Post COVID - 6 (8.7%)
Hypertension - 4 (5.8%)
Hyperlipidemia - 4 (5.8%)
Hyperlipidemia - 4 (5.8%)
Tobacco use - 4 (5.8%)
Hypothyroidism - 2 (2.9%)
Myocarditis - 1 (1.4%)
Congestive heart failure - 1 (1.4%)
Atrial fibrillation - 1 (1.4%)
Diabetes mellitus - 1 (1.4%)
OSA - 1 (1.4%)
Asthma - 1 (1.4%)
COPD - 1 (1.4%)
Symptom onset after vaccination Median - 2 days (range 0–25 days)
After first dose (n=8): median 4 days (range 2–25 days)
After second dose (n=61): median 2 days (range 0–4 days)
Days to hospitalization after vaccination Median - 3 days (range 1–25 days)
Symptoms (n)% Chest pain/pressure - 69 (100%)
Fevers - 31 (44.9%)
Myalgia/body aches - 16 (23.2%)
Chills - 15 (21.7%)
Dyspnea - 13 (18.8%)
Headache - 10 (14.5%)
Fatigue - 8 (11.6%)
Nausea/vomiting - 6 (8.7%)
Syncope - 2 (2.9%)
Lightheadedness - 2 (2.9%)
Diarrhea - 1 (1.5%)
Highest reported value of troponin Troponin I (24) - median 8.161 ng/mL (range 0.37–44.8 ng/mL)
Troponin T (19) - median 1.332 ng/mL (range 0.39– 3.72 ng/mL)
High sensitivity troponin T (9) - median 0.70 ng/mL (range 0.18–15.34 ng/mL)
High sensitivity troponin I (4) - median 6.90 ng/mL (range 6.77–14.35 ng/mL)
Troponin reported as multiple of upper limit of normal (8). Median 192.5 (range 29–1433).
Troponin not specified (1) - reported value 0.11 ng/mL
High-sensitivity troponin not specified (1) - reported value 32.14 ng/mL
Reported as elevated (3)
Elevated inflammatory and other cardiac biomarkers (n)% Reported - 52/69 patients (75.4%)
CRP - 48 (92%)
ESR - 15 (23%)
BNP/Pro-BNP - 8 (15%)
D-dimer - 4 (7.7%)
CPK - 3 (5.7%)
EKG (n)% Reported - 66/69 patients (95.7%)
ST elevation - 52 (78.8%)
Normal - 5 (7.5%)
Nonspecific ST-T wave abnormalities - 5 (7.5%)
PR depression - 2 (3%)
ST depression - 1 (1.5%)
Peak T waves - 1 (1.5%)
Left axis deviation with incomplete RBBB - 1 (1.5%)
AV dissociation with junctional escape rhythm - 1 (1.5%)
Echocardiography (n)% Reported - 55/69 (79.7%)
EF > 50% with no regional wall abnormalities - 37 (67.3%)
Hypokinesis - 16 (29.1%)
EF < 50% - 5 (9.1%)
Pericardial effusion - 2 (3.6%)
Cardiac MRI (n)% Reported - 60/69 patients (87%)
Positive for myocarditis - 60 (100%)
LGE reported - 53 (88.3%)
Treatment (n)% Specific anti-inflammatory therapy reported in 42/69 patients (60.9%)
NSAIDS - 36 (85.7%)
Colchicine - 21 (50%)
Steroids - 9 (21.4%)
IVIG - 6 (14.3%)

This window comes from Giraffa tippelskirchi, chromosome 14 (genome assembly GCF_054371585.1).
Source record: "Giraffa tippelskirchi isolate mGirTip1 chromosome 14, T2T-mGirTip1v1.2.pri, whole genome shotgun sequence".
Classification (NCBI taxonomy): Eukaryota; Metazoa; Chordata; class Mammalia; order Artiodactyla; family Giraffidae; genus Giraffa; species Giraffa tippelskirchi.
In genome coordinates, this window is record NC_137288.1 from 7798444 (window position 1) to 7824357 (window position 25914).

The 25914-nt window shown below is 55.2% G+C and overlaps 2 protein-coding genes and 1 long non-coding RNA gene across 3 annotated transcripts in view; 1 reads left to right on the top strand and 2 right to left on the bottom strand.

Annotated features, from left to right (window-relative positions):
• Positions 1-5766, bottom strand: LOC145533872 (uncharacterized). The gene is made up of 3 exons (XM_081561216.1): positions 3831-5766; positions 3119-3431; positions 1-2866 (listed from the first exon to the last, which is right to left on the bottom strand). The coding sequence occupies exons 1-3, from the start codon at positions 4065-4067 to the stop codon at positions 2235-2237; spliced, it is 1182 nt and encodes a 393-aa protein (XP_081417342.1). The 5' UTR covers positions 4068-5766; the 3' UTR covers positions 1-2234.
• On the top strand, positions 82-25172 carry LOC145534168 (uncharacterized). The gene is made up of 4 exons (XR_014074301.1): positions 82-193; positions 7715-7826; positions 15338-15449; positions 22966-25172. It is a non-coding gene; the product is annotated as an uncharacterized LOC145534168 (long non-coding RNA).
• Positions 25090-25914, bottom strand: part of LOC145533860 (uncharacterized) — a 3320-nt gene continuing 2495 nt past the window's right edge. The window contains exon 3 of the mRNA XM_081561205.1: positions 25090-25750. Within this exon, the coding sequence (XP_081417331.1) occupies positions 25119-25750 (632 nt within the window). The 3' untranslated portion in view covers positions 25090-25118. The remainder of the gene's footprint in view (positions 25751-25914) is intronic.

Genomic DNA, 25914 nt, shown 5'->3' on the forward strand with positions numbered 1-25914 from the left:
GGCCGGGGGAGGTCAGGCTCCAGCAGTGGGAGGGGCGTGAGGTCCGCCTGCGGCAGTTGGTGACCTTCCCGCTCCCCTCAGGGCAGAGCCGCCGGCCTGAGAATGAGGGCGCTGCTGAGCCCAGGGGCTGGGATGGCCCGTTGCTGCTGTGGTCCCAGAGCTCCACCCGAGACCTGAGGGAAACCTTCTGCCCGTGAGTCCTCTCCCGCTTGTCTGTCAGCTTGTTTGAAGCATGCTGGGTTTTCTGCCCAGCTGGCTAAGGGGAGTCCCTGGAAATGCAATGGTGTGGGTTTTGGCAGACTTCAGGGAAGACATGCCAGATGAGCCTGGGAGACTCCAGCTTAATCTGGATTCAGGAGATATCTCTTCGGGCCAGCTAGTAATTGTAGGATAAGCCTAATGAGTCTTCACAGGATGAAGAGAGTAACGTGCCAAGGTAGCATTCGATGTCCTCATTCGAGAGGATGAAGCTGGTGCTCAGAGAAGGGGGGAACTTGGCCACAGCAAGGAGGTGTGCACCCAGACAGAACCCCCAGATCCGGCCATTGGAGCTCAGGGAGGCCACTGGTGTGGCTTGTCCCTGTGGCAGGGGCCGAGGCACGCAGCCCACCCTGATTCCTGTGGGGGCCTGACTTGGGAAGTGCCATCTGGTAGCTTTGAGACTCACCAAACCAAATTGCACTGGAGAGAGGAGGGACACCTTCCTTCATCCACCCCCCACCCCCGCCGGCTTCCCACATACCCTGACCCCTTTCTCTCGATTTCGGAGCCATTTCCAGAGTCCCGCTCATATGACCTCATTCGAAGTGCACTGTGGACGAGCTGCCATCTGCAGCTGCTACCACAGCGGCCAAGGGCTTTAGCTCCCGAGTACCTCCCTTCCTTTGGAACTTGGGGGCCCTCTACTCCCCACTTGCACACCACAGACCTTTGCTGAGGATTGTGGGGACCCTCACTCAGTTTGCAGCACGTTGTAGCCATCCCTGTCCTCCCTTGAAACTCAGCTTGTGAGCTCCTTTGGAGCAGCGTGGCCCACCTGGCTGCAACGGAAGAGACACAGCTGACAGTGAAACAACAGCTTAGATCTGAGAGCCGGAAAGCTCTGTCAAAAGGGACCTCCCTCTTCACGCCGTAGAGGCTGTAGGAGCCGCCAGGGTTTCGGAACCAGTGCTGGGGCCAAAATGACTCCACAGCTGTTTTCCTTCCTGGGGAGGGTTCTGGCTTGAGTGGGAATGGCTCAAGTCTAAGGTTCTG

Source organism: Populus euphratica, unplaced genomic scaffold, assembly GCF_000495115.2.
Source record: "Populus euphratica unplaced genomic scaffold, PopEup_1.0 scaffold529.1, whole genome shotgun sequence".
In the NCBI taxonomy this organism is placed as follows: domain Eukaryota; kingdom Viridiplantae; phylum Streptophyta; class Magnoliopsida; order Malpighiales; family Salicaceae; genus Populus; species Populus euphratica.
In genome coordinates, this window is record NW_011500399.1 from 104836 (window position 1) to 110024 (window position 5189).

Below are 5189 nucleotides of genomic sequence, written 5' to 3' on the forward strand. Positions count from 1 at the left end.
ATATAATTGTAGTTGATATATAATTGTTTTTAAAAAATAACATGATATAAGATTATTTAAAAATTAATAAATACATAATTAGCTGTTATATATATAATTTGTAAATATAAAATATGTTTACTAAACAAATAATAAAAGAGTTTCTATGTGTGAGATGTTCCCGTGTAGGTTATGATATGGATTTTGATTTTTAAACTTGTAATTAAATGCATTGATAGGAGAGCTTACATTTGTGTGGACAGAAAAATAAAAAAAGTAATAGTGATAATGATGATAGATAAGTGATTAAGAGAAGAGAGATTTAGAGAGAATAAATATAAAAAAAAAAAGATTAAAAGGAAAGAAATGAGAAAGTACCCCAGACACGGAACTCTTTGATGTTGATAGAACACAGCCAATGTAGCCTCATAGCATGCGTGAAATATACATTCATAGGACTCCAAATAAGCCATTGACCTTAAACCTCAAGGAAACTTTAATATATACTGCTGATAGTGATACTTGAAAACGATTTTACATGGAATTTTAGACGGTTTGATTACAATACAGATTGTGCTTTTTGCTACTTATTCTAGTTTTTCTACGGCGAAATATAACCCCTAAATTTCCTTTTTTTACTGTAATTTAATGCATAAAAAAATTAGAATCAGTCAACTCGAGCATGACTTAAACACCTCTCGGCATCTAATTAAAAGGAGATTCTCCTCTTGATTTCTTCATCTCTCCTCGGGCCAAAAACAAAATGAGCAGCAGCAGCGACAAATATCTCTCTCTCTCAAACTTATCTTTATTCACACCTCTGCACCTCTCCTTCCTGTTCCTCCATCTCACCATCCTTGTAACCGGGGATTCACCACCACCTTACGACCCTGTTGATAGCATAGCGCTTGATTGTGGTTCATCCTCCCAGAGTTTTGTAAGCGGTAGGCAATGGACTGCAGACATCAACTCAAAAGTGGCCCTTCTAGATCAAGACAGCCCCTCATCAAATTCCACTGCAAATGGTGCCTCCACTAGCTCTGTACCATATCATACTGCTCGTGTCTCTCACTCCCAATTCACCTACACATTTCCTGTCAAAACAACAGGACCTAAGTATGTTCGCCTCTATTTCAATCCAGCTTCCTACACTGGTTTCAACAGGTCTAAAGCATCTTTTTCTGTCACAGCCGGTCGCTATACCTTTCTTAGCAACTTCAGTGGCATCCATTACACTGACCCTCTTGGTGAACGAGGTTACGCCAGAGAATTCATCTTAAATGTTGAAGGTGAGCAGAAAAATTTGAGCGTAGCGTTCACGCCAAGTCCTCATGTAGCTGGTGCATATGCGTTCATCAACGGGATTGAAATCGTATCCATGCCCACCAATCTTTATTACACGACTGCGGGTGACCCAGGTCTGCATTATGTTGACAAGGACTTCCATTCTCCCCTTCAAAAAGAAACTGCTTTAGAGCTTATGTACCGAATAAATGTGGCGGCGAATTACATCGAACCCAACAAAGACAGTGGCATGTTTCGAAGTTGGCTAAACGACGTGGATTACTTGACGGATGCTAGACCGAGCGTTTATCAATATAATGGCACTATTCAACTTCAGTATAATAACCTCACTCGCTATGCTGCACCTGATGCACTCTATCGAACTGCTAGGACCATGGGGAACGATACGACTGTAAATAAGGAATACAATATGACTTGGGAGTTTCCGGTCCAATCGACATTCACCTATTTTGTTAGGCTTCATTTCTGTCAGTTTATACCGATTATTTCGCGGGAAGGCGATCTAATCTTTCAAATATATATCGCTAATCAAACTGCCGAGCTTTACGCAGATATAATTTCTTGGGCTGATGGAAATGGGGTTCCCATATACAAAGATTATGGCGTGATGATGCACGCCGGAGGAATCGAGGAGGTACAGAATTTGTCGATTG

Length of hospital stay Reported: 41/69 patients (59.4%)
Median 4 days (range 2-9 days)
Recovery Reported: 60/69 patients (87%)
100% recovery rate

The study protocol is submitted to but not registered yet at PROSPERO. A list of excluded articles is available on request. The data from 25 of the 27 articles on the condition were used for the pooled analysis and the results from the remaining two studies were mentioned in the discussion to avoid publication bias. Reporting bias exists as not all data parameters were reported uniformly in every study. Each parameter was reported as a proportion of reported cases to mitigate reporting bias.



For the 69 patients included in our study, the median age was 21 years, ranging from 14 to 70 years; 92.7% were male, and 7.3% were female. 76.8% of patients received the Pfizer-BioNTech vaccine, and the rest of the 23.2% received the Moderna vaccine. 11.5% of the patients developed symptoms after the first dose, and 88.5% developed symptoms after the second dose. 81.2% did not report any significant past medical history. 8.7% of included patients had prior COVID-19 infection. Among the patients with a history of COVID-19 infection, 50% developed myocarditis after the first dose of the vaccine.

Clinical Presentation

The median onset of symptoms was two days post-vaccination (range 0-25 days). The median duration from vaccination to hospitalization was three days (range 1-25 days). The predominant symptoms reported are chest pain/pressure (100%), fever (44.9%), myalgia/body ache (23.2%), chills (21.7%), and dyspnea (18.8%). Other symptoms reported at a lesser frequency include headache, nausea, vomiting, fatigue, lightheadedness, syncope, and diarrhea.

Assessment and Diagnosis